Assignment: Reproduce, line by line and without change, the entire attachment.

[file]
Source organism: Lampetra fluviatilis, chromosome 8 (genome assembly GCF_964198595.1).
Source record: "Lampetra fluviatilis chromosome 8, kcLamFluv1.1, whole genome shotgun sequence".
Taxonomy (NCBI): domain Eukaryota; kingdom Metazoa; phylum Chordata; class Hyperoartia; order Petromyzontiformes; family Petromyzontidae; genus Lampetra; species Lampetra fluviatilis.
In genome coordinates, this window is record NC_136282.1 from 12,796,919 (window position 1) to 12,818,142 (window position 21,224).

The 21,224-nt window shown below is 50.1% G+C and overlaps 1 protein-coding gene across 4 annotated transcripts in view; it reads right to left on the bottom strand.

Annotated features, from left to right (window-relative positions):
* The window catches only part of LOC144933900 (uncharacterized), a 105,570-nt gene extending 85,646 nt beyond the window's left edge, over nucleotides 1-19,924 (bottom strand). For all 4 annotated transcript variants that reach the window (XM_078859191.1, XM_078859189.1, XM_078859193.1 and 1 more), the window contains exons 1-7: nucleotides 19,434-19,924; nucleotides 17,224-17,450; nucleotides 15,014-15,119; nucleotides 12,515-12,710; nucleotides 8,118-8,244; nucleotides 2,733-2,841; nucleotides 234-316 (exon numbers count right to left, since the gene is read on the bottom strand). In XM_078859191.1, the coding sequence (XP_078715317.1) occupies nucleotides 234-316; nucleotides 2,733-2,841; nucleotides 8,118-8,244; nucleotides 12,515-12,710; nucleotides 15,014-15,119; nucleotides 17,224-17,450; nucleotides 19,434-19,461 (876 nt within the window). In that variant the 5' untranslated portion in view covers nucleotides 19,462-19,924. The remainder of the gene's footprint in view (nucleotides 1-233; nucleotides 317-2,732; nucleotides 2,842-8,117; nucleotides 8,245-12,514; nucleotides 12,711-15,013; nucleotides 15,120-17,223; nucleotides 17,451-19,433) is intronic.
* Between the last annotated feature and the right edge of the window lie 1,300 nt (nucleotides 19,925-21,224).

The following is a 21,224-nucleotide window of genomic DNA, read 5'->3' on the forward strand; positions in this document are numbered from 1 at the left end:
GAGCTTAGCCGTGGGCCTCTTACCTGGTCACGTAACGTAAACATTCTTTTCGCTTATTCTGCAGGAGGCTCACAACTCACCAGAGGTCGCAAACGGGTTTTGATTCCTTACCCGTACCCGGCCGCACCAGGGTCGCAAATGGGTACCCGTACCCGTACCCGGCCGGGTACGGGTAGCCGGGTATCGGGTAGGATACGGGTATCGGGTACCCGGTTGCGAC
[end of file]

Source organism: Lampetra fluviatilis, chromosome 8 (genome assembly GCF_964198595.1).
Source record: "Lampetra fluviatilis chromosome 8, kcLamFluv1.1, whole genome shotgun sequence".
Taxonomy (NCBI): domain Eukaryota; kingdom Metazoa; phylum Chordata; class Hyperoartia; order Petromyzontiformes; family Petromyzontidae; genus Lampetra; species Lampetra fluviatilis.
In genome coordinates, this window is record NC_136282.1 from 12,796,919 (window position 1) to 12,818,142 (window position 21,224).

The 21,224-nt window shown below is 50.1% G+C and overlaps 1 protein-coding gene across 4 annotated transcripts in view; it reads right to left on the bottom strand.

Annotated features, from left to right (window-relative positions):
* The window catches only part of LOC144933900 (uncharacterized), a 105,570-nt gene extending 85,646 nt beyond the window's left edge, over nucleotides 1-19,924 (bottom strand). For all 4 annotated transcript variants that reach the window (XM_078859191.1, XM_078859189.1, XM_078859193.1 and 1 more), the window contains exons 1-7: nucleotides 19,434-19,924; nucleotides 17,224-17,450; nucleotides 15,014-15,119; nucleotides 12,515-12,710; nucleotides 8,118-8,244; nucleotides 2,733-2,841; nucleotides 234-316 (exon numbers count right to left, since the gene is read on the bottom strand). In XM_078859191.1, the coding sequence (XP_078715317.1) occupies nucleotides 234-316; nucleotides 2,733-2,841; nucleotides 8,118-8,244; nucleotides 12,515-12,710; nucleotides 15,014-15,119; nucleotides 17,224-17,450; nucleotides 19,434-19,461 (876 nt within the window). In that variant the 5' untranslated portion in view covers nucleotides 19,462-19,924. The remainder of the gene's footprint in view (nucleotides 1-233; nucleotides 317-2,732; nucleotides 2,842-8,117; nucleotides 8,245-12,514; nucleotides 12,711-15,013; nucleotides 15,120-17,223; nucleotides 17,451-19,433) is intronic.
* Between the last annotated feature and the right edge of the window lie 1,300 nt (nucleotides 19,925-21,224).

The following is a 21,224-nucleotide window of genomic DNA, read 5'->3' on the forward strand; positions in this document are numbered from 1 at the left end:
GAGCTTAGCCGTGGGCCTCTTACCTGGTCACGTAACGTAAACATTCTTTTCGCTTATTCTGCAGGAGGCTCACAACTCACCAGAGGTCGCAAACGGGTTTTGATTCCTTACCCGTACCCGGCCGCACCAGGGTCGCAAATGGGTACCCGTACCCGTACCCGGCCGGGTACGGGTAGCCGGGTATCGGGTAGGATACGGGTATCGGGTACCCGGTTGCGAC